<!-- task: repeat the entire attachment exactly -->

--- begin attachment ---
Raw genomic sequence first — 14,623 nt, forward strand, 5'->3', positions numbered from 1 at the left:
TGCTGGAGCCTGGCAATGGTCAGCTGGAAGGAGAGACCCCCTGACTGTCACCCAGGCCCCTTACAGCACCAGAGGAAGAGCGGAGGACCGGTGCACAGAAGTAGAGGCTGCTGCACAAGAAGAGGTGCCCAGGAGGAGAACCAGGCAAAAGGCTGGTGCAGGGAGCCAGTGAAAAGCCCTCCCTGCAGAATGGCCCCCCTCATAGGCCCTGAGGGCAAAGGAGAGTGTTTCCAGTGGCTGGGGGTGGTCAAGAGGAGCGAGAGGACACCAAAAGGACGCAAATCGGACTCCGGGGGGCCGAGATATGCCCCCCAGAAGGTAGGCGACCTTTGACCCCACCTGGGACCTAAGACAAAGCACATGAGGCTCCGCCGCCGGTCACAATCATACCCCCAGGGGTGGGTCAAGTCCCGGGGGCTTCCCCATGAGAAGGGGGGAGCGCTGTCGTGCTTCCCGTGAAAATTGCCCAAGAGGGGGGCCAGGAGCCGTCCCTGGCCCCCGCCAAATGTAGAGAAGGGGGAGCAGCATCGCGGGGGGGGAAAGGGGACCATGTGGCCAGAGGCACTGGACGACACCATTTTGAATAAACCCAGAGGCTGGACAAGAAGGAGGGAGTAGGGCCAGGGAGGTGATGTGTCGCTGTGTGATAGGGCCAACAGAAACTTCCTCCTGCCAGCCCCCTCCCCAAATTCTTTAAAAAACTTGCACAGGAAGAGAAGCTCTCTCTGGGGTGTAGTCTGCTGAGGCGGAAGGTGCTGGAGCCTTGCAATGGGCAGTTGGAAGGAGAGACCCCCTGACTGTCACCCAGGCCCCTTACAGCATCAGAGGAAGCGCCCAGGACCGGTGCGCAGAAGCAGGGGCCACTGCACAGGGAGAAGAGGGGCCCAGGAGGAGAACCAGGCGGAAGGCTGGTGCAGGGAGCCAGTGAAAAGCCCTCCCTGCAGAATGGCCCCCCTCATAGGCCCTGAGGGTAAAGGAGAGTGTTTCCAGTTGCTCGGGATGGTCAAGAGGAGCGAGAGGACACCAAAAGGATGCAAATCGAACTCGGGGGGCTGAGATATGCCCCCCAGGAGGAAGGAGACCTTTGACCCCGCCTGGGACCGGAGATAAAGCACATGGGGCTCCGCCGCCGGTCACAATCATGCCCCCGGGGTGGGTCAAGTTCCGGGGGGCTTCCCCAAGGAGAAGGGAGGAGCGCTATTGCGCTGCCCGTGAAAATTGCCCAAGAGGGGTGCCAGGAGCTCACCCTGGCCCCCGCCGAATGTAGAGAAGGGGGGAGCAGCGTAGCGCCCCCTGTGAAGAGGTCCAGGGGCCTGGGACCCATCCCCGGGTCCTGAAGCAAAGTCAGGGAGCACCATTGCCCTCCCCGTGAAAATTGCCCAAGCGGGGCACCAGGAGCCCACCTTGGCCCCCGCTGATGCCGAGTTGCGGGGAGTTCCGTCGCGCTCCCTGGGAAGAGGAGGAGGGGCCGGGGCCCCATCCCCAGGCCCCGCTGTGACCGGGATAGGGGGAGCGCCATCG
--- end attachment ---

Raw genomic sequence first — 14,623 nt, forward strand, 5'->3', positions numbered from 1 at the left:
TGCTGGAGCCTGGCAATGGTCAGCTGGAAGGAGAGACCCCCTGACTGTCACCCAGGCCCCTTACAGCACCAGAGGAAGAGCGGAGGACCGGTGCACAGAAGTAGAGGCTGCTGCACAAGAAGAGGTGCCCAGGAGGAGAACCAGGCAAAAGGCTGGTGCAGGGAGCCAGTGAAAAGCCCTCCCTGCAGAATGGCCCCCCTCATAGGCCCTGAGGGCAAAGGAGAGTGTTTCCAGTGGCTGGGGGTGGTCAAGAGGAGCGAGAGGACACCAAAAGGACGCAAATCGGACTCCGGGGGGCCGAGATATGCCCCCCAGAAGGTAGGCGACCTTTGACCCCACCTGGGACCTAAGACAAAGCACATGAGGCTCCGCCGCCGGTCACAATCATACCCCCAGGGGTGGGTCAAGTCCCGGGGGCTTCCCCATGAGAAGGGGGGAGCGCTGTCGTGCTTCCCGTGAAAATTGCCCAAGAGGGGGGCCAGGAGCCGTCCCTGGCCCCCGCCAAATGTAGAGAAGGGGGAGCAGCATCGCGGGGGGGGAAAGGGGACCATGTGGCCAGAGGCACTGGACGACACCATTTTGAATAAACCCAGAGGCTGGACAAGAAGGAGGGAGTAGGGCCAGGGAGGTGATGTGTCGCTGTGTGATAGGGCCAACAGAAACTTCCTCCTGCCAGCCCCCTCCCCAAATTCTTTAAAAAACTTGCACAGGAAGAGAAGCTCTCTCTGGGGTGTAGTCTGCTGAGGCGGAAGGTGCTGGAGCCTTGCAATGGGCAGTTGGAAGGAGAGACCCCCTGACTGTCACCCAGGCCCCTTACAGCATCAGAGGAAGCGCCCAGGACCGGTGCGCAGAAGCAGGGGCCACTGCACAGGGAGAAGAGGGGCCCAGGAGGAGAACCAGGCGGAAGGCTGGTGCAGGGAGCCAGTGAAAAGCCCTCCCTGCAGAATGGCCCCCCTCATAGGCCCTGAGGGTAAAGGAGAGTGTTTCCAGTTGCTCGGGATGGTCAAGAGGAGCGAGAGGACACCAAAAGGATGCAAATCGAACTCGGGGGGCTGAGATATGCCCCCCAGGAGGAAGGAGACCTTTGACCCCGCCTGGGACCGGAGATAAAGCACATGGGGCTCCGCCGCCGGTCACAATCATGCCCCCGGGGTGGGTCAAGTTCCGGGGGGCTTCCCCAAGGAGAAGGGAGGAGCGCTATTGCGCTGCCCGTGAAAATTGCCCAAGAGGGGTGCCAGGAGCTCACCCTGGCCCCCGCCGAATGTAGAGAAGGGGGGAGCAGCGTAGCGCCCCCTGTGAAGAGGTCCAGGGGCCTGGGACCCATCCCCGGGTCCTGAAGCAAAGTCAGGGAGCACCATTGCCCTCCCCGTGAAAATTGCCCAAGCGGGGCACCAGGAGCCCACCTTGGCCCCCGCTGATGCCGAGTTGCGGGGAGTTCCGTCGCGCTCCCTGGGAAGAGGAGGAGGGGCCGGGGCCCCATCCCCAGGCCCCGCTGTGACCGGGATAGGGGGAGCGCCATCG